For my part, I’d never perceived so much as a trace of the world having been saved, so Christmas irritated me more than any other holiday. I’d escaped it to the Middle East, but in vain: peace specials and last-minute messages of love had followed me even there. Though neither Arabs nor Jews celebrate Christmas, that doesn’t keep supermarket chains from heralding the holiest of shopping holidays with discounts.
My phone beeped. I had set it for 4 o’clock so I could get ready in time for Aviad’s arrival at the hotel.
Aviad was my best Israeli source and, of course, also my friend. We knew each other from Budapest. He’d been finishing his compulsory military service in Israel when he fell in love with Éva, a Hungarian Jewish girl vacationing in Tel Aviv. It was a grand love. The moment his service ended he traveled to Budapest to pursue Éva, who worked as a waitress in the bar I sat in practically every day. He hung out there constantly to be near Éva, and in the meantime the two of us spoke about all sorts of things and became friends. He and Éva went on to have two sons. Early on in their relationship, when Éva finally resolved to move to Israel with him, Aviad returned to the army. Though we hadn’t met in years, we kept in touch on Facebook. With his help I was able to enter Israel without having to undergo endlessly unpleasant interrogations on account of all the Arabic stamps in my passport, which was not even to mention the various pictures taken of me in jihadist circles in the course of my work. With Aviad’s intervention I was allowed into Israel without a hassle and the government press office issued me accreditation, no questions asked. So, too, I was issued permits to travel to Gaza, and Aviad told me to stay on, by all means, since war was coming. That’s why we had to meet: He’d promised to get a level IV bulletproof vest, which could stop 7.62 armor-piercing ammunition. He said he’d bring it to the hotel at 4.
I turned off the phone’s snooze mode, got dressed, and went downstairs to the hotel bar. Mahogany plates covered the walls. The bar itself was in the middle of the room, surrounded by round tables with red, damask tablecloths. A large crystal chandelier ensured some light, but the space was characterized more by a pleasant dimness. I sat down at a table, took out a cigarette, and lit up. A little while later the waiter appeared: a man of around 30, with slicked-back black hair, a white shirt, tie, and black vest.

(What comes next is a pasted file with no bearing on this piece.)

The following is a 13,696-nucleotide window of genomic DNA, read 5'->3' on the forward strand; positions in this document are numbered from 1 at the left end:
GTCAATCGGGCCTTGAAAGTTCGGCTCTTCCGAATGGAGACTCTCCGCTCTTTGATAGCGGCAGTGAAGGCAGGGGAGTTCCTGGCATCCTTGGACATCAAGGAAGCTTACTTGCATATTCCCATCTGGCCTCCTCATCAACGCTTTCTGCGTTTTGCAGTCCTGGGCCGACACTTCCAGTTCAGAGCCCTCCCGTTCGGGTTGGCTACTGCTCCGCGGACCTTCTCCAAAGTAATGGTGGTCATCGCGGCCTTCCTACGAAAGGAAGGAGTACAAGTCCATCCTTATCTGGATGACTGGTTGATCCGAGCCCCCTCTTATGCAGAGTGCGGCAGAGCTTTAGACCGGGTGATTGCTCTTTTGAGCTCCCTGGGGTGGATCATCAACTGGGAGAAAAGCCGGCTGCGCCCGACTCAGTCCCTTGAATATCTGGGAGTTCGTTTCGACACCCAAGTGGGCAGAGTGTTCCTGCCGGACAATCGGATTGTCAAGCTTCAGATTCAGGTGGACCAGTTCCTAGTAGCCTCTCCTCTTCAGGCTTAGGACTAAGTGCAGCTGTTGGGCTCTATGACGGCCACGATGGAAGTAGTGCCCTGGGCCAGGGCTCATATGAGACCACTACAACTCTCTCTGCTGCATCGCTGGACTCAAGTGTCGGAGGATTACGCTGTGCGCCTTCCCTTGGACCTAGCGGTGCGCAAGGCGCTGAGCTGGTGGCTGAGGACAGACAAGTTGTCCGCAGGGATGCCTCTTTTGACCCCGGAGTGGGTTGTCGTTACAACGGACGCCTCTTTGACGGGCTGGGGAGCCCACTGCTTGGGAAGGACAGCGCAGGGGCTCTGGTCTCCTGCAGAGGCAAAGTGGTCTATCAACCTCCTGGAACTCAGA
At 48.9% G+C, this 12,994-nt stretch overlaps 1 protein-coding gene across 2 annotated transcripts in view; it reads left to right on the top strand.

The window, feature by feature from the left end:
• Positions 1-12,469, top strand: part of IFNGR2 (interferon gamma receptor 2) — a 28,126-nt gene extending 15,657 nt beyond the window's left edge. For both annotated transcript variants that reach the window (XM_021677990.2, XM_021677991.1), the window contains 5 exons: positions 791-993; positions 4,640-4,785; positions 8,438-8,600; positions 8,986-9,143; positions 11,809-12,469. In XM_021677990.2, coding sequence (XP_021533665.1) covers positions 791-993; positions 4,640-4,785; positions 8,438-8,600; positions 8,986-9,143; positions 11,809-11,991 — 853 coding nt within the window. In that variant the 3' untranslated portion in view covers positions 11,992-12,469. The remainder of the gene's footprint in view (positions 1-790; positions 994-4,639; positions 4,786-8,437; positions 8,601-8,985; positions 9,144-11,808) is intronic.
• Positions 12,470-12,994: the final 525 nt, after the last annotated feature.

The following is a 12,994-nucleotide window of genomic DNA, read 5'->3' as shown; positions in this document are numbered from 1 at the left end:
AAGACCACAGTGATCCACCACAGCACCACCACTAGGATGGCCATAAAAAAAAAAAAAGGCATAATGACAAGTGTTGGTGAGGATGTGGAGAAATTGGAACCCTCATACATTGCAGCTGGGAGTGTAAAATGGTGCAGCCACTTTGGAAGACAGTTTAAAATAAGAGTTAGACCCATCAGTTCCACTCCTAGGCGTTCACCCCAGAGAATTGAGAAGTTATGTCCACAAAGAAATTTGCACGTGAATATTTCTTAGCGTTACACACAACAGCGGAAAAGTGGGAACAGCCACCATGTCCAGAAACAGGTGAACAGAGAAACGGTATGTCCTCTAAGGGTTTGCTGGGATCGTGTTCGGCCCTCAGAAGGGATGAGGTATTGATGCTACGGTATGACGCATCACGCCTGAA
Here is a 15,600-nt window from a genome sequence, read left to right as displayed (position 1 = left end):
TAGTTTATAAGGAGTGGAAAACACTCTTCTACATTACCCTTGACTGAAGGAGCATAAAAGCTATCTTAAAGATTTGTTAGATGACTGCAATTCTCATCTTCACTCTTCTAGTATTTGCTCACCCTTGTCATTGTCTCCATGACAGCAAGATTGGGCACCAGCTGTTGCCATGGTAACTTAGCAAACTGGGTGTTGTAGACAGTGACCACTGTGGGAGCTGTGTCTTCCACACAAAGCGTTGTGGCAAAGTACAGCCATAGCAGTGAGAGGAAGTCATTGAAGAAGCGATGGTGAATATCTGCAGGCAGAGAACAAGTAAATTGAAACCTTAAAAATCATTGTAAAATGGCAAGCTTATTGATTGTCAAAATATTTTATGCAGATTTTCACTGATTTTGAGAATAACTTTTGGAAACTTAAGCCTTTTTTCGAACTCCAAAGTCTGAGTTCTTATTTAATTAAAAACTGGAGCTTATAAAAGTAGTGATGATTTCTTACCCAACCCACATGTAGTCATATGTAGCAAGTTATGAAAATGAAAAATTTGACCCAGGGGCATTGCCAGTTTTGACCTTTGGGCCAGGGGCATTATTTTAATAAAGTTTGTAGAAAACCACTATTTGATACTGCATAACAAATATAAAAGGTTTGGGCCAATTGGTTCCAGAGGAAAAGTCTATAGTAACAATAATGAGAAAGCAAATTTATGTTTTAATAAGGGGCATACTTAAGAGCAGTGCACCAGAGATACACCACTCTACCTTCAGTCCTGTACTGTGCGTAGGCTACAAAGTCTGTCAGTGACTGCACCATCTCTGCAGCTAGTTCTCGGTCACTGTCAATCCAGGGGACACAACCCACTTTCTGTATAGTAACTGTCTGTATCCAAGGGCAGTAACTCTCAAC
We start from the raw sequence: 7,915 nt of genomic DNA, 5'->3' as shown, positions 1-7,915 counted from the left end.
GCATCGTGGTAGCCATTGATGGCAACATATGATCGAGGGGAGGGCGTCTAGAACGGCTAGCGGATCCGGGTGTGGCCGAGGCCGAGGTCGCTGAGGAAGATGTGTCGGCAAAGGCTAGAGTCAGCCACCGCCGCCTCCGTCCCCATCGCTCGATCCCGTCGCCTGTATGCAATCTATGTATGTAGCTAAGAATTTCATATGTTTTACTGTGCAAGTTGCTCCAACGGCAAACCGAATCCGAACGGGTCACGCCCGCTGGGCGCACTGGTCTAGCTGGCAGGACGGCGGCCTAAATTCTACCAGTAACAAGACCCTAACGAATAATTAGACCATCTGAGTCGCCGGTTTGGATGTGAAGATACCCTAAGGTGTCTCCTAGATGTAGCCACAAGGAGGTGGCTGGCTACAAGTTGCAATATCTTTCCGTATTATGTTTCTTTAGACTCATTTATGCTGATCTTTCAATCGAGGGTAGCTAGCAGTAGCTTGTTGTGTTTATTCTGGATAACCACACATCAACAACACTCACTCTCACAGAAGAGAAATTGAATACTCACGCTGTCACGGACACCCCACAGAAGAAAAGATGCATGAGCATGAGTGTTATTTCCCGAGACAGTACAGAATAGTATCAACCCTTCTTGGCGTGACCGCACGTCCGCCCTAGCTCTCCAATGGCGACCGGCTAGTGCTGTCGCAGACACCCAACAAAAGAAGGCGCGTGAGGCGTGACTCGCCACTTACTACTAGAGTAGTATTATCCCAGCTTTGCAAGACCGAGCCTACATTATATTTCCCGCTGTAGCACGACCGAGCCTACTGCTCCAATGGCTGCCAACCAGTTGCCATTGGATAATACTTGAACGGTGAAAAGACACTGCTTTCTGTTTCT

“Merry Christmas, sir.”
“What can I get you?”
“A Budvar,” I replied.
He nodded and left, and soon reappeared with the beer and a crystal glass, which he put down before me, on the table, and filled.
“Would it bother you if I turned on the TV?” he asked, pointing to the wall, into which a plasma TV was built.
“No, go right ahead.
The waiter returned to the bar and switched on the TV. Again, that commercial with the robot dog. The dog barked, brought back the ball the boy had thrown, and wagged its tail. But this time what I’d seen before in Hebrew, was in Arabic, though now, too, the call at the end was in English: “Robodog.” I drank from my beer and crushed my cigarette. I watched TV. After the commercials, the station showed Ramallah, Bethlehem, and other cities in Palestinian control, Palestinian mass demonstrations, and then the Israeli tank division that had been sent to the vicinity of the Gaza Strip.
The door opened, and in stepped Aviad. He headed toward me with a grin. He wore light brown military trousers and a jacket of the same color. He was beefed up, with at least 20 pounds more muscle than when I’d last seen him.
“So, what’s up, you Arab groupie?”
“All’s fine and well, you fascist Jew.”
I stood. We shook hands and hugged.
“Good to see you, you prick,” said Aviad, slapping my back. “I just don’t get what the hell you’re up to among the Arabs.”
“Working. Sit your ass down.”
“I can’t. I’ve got two days’ leave, got to go home to the kids. It’s Christmas.”